The solution to the variable output of renewables has been envisaged through the development of efficient storage technologies. Hence, complete shifting to renewables, therefore, demands significant development in large scale but a low cost of an energy storage system (ESS) balancing between supply and demand. The process should include conversion and storage of electrical energy from a source to another form of energy when demand is low and again conversion of the stored form of energy to electrical form when demand is high. Unfortunately, currently, only around 1% of the energy consumed worldwide have the capacity to be stored (5). Several techniques (mechanical chemical, electrical, electrochemical, thermal, magnetic, potential, kinetics etc.) have been developed to date and every system possesses merits and demerits. However, Electrochemical Energy Storage System (ESS), otherwise known as the Battery Energy Storage System (BESS), is far ahead in the race than others due to its attainable high efficient and flexible performances, and in its versatilities in its form and volume.
Fig. (3): BP Statistical Review of World Energy, 67th Ed.
Fig. (3): BP Statistical Review of World Energy, 67th Ed.
The four major categories of rechargeable batteries being used in different applications today are Lead acid, Alkaline (Nickel), Silver and Lithium batteries. But the market is largely dominated by the Lithium-ion batteries due to its superior energy density (6). But there are two key concerns regarding Lithium batteries: (1) These batteries are hugely costly (2) and limited availability of lithium resources as mineral on the earth is not coping to the world’s demand and its extraction process from the crude is very expensive. Therefore, alternative chemistry supporting affordable, high energy density and environment-friendly battery technology is the need of the hour to develop.
Now in a recent study, chemists from several institutions, including Caltech, Honda Research Institute and Lawrence Berkeley National Laboratory, USA, have shown a new method of making rechargeable batteries based on fluoride, the negatively charged form (anion) of the element fluorine (7). In this technological new development, fluoride anion has been made able to shuttle between electrodes using a liquid electrolyte called bis(2,2,2-trifluoroethyl)ether (BTFE) at room temperature. BTFE help stabilizes the fluoride anion so that it can shuttle electrons back and forth between two electrodes in the battery. It is expected that this newly developed battery technology may have eight to ten times higher energy density than Lithium Battery (4).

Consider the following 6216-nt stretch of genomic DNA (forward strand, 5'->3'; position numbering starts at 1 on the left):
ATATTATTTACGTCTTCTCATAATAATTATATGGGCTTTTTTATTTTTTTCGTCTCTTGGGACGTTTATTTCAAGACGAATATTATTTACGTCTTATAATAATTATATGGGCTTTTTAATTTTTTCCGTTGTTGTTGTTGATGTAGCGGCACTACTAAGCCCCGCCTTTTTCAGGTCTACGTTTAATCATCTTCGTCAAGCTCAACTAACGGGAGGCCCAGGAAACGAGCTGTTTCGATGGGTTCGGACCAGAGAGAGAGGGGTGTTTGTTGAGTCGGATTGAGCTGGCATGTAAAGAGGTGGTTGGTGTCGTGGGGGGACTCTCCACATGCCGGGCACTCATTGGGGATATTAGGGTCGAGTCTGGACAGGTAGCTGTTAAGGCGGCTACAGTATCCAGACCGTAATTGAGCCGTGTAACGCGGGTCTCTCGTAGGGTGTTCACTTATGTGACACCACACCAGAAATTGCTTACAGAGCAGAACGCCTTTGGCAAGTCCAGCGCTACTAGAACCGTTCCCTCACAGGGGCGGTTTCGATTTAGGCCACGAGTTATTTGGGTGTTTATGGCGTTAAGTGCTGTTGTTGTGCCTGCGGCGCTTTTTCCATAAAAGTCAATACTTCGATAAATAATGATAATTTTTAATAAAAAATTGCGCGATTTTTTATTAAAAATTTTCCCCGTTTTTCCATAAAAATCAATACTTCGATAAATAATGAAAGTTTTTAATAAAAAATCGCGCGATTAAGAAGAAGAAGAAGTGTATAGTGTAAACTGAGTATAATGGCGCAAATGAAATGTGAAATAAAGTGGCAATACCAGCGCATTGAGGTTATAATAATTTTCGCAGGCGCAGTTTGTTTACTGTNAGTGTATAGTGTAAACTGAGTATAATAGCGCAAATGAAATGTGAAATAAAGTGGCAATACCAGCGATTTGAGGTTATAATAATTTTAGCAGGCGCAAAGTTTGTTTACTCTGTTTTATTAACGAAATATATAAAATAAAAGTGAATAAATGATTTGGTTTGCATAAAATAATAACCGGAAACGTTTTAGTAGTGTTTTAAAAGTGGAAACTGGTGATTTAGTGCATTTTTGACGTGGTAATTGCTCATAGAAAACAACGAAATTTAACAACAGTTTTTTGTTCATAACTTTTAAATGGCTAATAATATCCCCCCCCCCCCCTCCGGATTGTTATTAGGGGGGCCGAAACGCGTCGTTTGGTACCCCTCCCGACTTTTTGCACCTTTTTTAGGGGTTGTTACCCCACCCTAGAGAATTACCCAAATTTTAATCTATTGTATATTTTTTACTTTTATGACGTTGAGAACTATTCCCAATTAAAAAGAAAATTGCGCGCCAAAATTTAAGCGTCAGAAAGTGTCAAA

1) BP statistical Review of World Energy, 67th Ed., June 2018
2) Lewis, N. (2007) Powering the planet. MRS Bulletin 32, 808–820.
3) International Energy Agency Key World Energy Statistics 2011 (http://www.iea.org/publications/freepublications/publication/)
4) http://peakoilbarrel.com/world-energy-2017-2050-annual-report/ (a guest post by: Dr. Minqi Li, Professor, Department of Economics, University of Utah)
5) Larcher D., Tarascon J.M. (2015) Towards greener and more sustainable batteries for electrical energy storage. Nat. Chem. 7(1):19-29.
6) K. Mizushima, P. C. Jones, P. J. Wiseman and J. B. Goodenough (1980) LixCoO2 (0<x<-1): A new cathode material for batteries of high energy density. Mater. Res. Bull., 15 (6), 783–789.
7) Davis V.K., Bates C.M., Omichi K., Savoie B.M., Momčilović N., Xu Q., Wolf W.J., Webb M.A., Billings K.J., Chou N.H., Alayoglu S., McKenney R.K., Darolles I.M., Nair N.G., Hightower A., Rosenberg D., Ahmed M., Brooks C.J., Miller T.F. 3, Grubbs R.H., Jones S.C. (2018) Room-temperature cycling of metal fluoride electrodes: Liquid electrolytes for high-energy fluoride ion cells. Science 362 (6419), 1144-1148.
Dr. Susanta Pahari, PhD, is a Professor of Biochemistry at Skyline University Nigeria. He has a PhD. in Biochemistry from the University of Calcutta, India.